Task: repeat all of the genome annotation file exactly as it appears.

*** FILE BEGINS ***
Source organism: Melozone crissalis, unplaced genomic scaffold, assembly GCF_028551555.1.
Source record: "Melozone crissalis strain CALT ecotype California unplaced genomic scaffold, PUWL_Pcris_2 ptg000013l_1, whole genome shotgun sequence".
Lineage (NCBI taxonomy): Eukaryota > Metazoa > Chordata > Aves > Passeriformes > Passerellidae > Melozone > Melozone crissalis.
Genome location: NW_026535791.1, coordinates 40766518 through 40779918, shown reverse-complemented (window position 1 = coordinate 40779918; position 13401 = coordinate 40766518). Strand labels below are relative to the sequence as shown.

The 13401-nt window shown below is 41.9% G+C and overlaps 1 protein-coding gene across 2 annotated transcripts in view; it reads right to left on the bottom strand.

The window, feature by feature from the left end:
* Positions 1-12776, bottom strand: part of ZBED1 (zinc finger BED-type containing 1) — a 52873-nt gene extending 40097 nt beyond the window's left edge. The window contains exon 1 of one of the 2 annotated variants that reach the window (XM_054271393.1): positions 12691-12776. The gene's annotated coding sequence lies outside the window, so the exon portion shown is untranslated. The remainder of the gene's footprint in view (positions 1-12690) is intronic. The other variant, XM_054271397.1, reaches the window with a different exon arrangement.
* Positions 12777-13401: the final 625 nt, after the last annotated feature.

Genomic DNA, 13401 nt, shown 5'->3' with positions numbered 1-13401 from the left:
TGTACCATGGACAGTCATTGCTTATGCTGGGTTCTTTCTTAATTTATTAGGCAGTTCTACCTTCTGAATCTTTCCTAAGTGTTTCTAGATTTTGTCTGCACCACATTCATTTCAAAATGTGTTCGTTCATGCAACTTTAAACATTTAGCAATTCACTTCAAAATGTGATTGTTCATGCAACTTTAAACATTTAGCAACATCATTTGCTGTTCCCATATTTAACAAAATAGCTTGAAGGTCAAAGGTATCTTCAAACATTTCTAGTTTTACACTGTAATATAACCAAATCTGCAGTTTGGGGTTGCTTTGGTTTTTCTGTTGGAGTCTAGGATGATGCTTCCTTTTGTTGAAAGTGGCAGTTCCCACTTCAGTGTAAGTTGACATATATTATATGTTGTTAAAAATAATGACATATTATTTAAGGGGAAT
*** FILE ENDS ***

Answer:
Source organism: Melozone crissalis, unplaced genomic scaffold, assembly GCF_028551555.1.
Source record: "Melozone crissalis strain CALT ecotype California unplaced genomic scaffold, PUWL_Pcris_2 ptg000013l_1, whole genome shotgun sequence".
Lineage (NCBI taxonomy): Eukaryota > Metazoa > Chordata > Aves > Passeriformes > Passerellidae > Melozone > Melozone crissalis.
Genome location: NW_026535791.1, coordinates 40766518 through 40779918, shown reverse-complemented (window position 1 = coordinate 40779918; position 13401 = coordinate 40766518). Strand labels below are relative to the sequence as shown.

The 13401-nt window shown below is 41.9% G+C and overlaps 1 protein-coding gene across 2 annotated transcripts in view; it reads right to left on the bottom strand.

The window, feature by feature from the left end:
* Positions 1-12776, bottom strand: part of ZBED1 (zinc finger BED-type containing 1) — a 52873-nt gene extending 40097 nt beyond the window's left edge. The window contains exon 1 of one of the 2 annotated variants that reach the window (XM_054271393.1): positions 12691-12776. The gene's annotated coding sequence lies outside the window, so the exon portion shown is untranslated. The remainder of the gene's footprint in view (positions 1-12690) is intronic. The other variant, XM_054271397.1, reaches the window with a different exon arrangement.
* Positions 12777-13401: the final 625 nt, after the last annotated feature.

Genomic DNA, 13401 nt, shown 5'->3' with positions numbered 1-13401 from the left:
TGTACCATGGACAGTCATTGCTTATGCTGGGTTCTTTCTTAATTTATTAGGCAGTTCTACCTTCTGAATCTTTCCTAAGTGTTTCTAGATTTTGTCTGCACCACATTCATTTCAAAATGTGTTCGTTCATGCAACTTTAAACATTTAGCAATTCACTTCAAAATGTGATTGTTCATGCAACTTTAAACATTTAGCAACATCATTTGCTGTTCCCATATTTAACAAAATAGCTTGAAGGTCAAAGGTATCTTCAAACATTTCTAGTTTTACACTGTAATATAACCAAATCTGCAGTTTGGGGTTGCTTTGGTTTTTCTGTTGGAGTCTAGGATGATGCTTCCTTTTGTTGAAAGTGGCAGTTCCCACTTCAGTGTAAGTTGACATATATTATATGTTGTTAAAAATAATGACATATTATTTAAGGGGAAT